There are still some who think our schools are performing well enough to only require modest incremental change, but this attitude will only betray the future generations of Scottish pupils. Scottish education was once great, even the greatest, now it is only good, ambling along as average in the world rankings. With literacy and numeracy falling, too many children are leaving school ill-equipped to meet the globalised world that becomes more competitive by the day. Standing still while other countries have ambition is not an option, we must strive to excel or Scottish education will undoubtedly fall from average to poor.

There is no silver bullet to make Scottish schools great again, for it is complex and so many problems are now in plain sight, but there is a growing clamour for devolving far more autonomy to schools so that they are no longer under the direction of local authorities. This will allow those who have the interest of standards in a particular school at heart – the headteachers, teachers and parents – to have far more influence than administrators that have responsibilities for all the schools in their area. It allows more diversity, so that particular educational needs can be provided for and it allows schools to specialise in a particular type of teaching that they believe nurtures the best outcomes in pupils. It should also mean schools have control of budgets and are able to appoint the staff of their choosing, not have staff taken away from them or foisted upon them.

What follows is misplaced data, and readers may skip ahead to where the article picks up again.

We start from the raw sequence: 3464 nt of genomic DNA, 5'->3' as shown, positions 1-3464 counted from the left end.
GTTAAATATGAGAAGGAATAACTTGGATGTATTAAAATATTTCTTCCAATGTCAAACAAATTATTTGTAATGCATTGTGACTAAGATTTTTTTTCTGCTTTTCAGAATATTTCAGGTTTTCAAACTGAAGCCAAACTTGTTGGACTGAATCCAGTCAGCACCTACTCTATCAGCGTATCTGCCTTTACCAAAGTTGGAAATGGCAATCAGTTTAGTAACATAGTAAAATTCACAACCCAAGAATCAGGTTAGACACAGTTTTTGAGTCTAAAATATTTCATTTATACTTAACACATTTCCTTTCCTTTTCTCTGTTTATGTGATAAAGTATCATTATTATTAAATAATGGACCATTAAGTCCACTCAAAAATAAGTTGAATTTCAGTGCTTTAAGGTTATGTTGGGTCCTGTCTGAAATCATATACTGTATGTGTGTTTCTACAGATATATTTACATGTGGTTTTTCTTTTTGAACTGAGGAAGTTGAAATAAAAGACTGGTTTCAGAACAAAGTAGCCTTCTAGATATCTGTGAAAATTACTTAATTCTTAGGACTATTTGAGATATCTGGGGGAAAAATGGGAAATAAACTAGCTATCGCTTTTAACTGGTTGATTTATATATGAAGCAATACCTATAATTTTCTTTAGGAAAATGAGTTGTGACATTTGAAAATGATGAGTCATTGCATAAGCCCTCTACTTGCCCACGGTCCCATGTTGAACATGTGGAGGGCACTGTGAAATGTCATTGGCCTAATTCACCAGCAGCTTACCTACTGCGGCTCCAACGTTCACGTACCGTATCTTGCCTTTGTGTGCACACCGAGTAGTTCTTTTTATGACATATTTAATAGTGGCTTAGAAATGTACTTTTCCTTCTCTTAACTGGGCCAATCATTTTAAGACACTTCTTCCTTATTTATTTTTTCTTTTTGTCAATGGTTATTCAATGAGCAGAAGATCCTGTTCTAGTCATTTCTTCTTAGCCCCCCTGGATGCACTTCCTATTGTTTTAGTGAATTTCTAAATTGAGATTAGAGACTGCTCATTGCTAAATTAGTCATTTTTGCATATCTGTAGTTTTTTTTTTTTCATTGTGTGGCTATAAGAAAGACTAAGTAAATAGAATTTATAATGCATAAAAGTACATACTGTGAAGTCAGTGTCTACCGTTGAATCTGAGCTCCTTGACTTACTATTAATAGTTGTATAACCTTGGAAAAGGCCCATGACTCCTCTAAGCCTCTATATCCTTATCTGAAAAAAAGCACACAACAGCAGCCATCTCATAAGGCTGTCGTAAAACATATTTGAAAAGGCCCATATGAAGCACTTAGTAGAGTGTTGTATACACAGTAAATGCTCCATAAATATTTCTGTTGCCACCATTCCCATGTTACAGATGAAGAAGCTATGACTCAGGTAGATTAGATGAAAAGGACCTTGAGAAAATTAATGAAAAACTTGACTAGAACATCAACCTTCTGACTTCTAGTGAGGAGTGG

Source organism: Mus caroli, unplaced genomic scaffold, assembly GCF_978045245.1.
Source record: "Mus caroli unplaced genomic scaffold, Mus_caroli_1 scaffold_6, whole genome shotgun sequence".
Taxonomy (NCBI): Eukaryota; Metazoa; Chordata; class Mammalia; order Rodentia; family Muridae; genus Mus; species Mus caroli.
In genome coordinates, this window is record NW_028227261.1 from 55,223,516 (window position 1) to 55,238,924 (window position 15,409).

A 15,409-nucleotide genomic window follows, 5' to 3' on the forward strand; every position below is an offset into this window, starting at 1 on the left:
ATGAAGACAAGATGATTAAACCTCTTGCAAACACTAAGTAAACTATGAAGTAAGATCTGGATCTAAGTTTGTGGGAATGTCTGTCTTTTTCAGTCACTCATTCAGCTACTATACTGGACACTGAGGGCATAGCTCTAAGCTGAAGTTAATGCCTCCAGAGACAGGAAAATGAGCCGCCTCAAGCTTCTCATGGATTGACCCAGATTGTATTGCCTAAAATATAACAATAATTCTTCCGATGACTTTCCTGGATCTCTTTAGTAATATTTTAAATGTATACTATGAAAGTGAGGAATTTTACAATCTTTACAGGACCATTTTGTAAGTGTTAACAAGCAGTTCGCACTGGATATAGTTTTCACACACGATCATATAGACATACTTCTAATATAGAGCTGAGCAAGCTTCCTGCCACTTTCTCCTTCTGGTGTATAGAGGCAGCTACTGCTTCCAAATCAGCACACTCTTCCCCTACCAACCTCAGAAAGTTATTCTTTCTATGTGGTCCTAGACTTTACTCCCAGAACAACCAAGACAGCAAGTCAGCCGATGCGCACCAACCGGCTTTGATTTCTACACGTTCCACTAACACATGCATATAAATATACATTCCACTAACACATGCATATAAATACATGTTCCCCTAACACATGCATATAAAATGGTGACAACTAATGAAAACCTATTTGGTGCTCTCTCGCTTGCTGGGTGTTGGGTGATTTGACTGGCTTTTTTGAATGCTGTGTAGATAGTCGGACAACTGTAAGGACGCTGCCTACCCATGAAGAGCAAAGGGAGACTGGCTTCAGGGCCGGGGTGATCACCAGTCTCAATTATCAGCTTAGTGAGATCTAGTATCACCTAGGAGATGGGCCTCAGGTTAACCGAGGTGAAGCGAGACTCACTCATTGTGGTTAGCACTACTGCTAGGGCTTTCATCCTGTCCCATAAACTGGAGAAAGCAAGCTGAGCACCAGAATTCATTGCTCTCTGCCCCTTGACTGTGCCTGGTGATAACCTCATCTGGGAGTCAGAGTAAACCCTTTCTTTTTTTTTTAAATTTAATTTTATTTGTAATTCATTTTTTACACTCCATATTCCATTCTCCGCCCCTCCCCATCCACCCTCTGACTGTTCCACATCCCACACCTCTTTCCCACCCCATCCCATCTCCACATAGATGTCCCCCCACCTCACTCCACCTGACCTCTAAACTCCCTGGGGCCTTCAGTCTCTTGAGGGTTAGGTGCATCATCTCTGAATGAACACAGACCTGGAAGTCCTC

So long as there is rigorous independent assessment of performances, as was once provided by Her Majesty’s Inspectorate of Schools before it was merged mistakenly with Learning and Teaching Scotland into Education Scotland, then schools should be able to make decisions for themselves.